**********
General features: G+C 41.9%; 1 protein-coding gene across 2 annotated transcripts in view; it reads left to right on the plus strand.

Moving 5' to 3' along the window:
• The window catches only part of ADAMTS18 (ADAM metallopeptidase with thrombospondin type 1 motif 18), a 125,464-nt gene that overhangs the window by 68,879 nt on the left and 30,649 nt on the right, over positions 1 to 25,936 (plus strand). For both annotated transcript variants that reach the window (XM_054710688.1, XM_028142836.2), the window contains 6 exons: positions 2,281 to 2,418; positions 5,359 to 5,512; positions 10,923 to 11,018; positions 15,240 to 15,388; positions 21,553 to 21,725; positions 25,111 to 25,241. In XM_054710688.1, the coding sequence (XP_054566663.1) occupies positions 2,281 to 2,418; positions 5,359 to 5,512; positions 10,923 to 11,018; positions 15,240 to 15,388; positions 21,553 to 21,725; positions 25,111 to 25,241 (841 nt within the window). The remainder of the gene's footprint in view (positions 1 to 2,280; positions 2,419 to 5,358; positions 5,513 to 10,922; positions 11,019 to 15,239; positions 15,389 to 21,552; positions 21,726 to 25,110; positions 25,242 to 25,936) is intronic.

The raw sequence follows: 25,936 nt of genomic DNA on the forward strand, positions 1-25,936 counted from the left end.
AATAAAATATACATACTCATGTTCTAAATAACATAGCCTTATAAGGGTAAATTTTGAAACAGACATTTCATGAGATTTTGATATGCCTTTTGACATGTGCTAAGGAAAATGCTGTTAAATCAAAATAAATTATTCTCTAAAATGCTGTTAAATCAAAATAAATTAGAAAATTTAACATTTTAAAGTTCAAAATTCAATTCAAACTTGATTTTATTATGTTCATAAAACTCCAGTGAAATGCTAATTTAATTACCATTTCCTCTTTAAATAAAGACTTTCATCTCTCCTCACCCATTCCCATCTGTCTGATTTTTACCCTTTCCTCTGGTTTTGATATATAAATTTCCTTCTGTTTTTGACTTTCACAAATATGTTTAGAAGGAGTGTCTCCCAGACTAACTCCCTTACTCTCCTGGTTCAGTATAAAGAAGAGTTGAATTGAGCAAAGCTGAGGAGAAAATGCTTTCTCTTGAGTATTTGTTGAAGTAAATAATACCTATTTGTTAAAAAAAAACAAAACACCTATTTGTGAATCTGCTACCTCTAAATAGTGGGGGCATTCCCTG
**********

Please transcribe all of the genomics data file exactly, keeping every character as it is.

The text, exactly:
General features: G+C 41.9%; 1 protein-coding gene across 2 annotated transcripts in view; it reads left to right on the plus strand.

Moving 5' to 3' along the window:
• The window catches only part of ADAMTS18 (ADAM metallopeptidase with thrombospondin type 1 motif 18), a 125,464-nt gene that overhangs the window by 68,879 nt on the left and 30,649 nt on the right, over positions 1 to 25,936 (plus strand). For both annotated transcript variants that reach the window (XM_054710688.1, XM_028142836.2), the window contains 6 exons: positions 2,281 to 2,418; positions 5,359 to 5,512; positions 10,923 to 11,018; positions 15,240 to 15,388; positions 21,553 to 21,725; positions 25,111 to 25,241. In XM_054710688.1, the coding sequence (XP_054566663.1) occupies positions 2,281 to 2,418; positions 5,359 to 5,512; positions 10,923 to 11,018; positions 15,240 to 15,388; positions 21,553 to 21,725; positions 25,111 to 25,241 (841 nt within the window). The remainder of the gene's footprint in view (positions 1 to 2,280; positions 2,419 to 5,358; positions 5,513 to 10,922; positions 11,019 to 15,239; positions 15,389 to 21,552; positions 21,726 to 25,110; positions 25,242 to 25,936) is intronic.

The raw sequence follows: 25,936 nt of genomic DNA on the forward strand, positions 1-25,936 counted from the left end.
AATAAAATATACATACTCATGTTCTAAATAACATAGCCTTATAAGGGTAAATTTTGAAACAGACATTTCATGAGATTTTGATATGCCTTTTGACATGTGCTAAGGAAAATGCTGTTAAATCAAAATAAATTATTCTCTAAAATGCTGTTAAATCAAAATAAATTAGAAAATTTAACATTTTAAAGTTCAAAATTCAATTCAAACTTGATTTTATTATGTTCATAAAACTCCAGTGAAATGCTAATTTAATTACCATTTCCTCTTTAAATAAAGACTTTCATCTCTCCTCACCCATTCCCATCTGTCTGATTTTTACCCTTTCCTCTGGTTTTGATATATAAATTTCCTTCTGTTTTTGACTTTCACAAATATGTTTAGAAGGAGTGTCTCCCAGACTAACTCCCTTACTCTCCTGGTTCAGTATAAAGAAGAGTTGAATTGAGCAAAGCTGAGGAGAAAATGCTTTCTCTTGAGTATTTGTTGAAGTAAATAATACCTATTTGTTAAAAAAAAACAAAACACCTATTTGTGAATCTGCTACCTCTAAATAGTGGGGGCATTCCCTG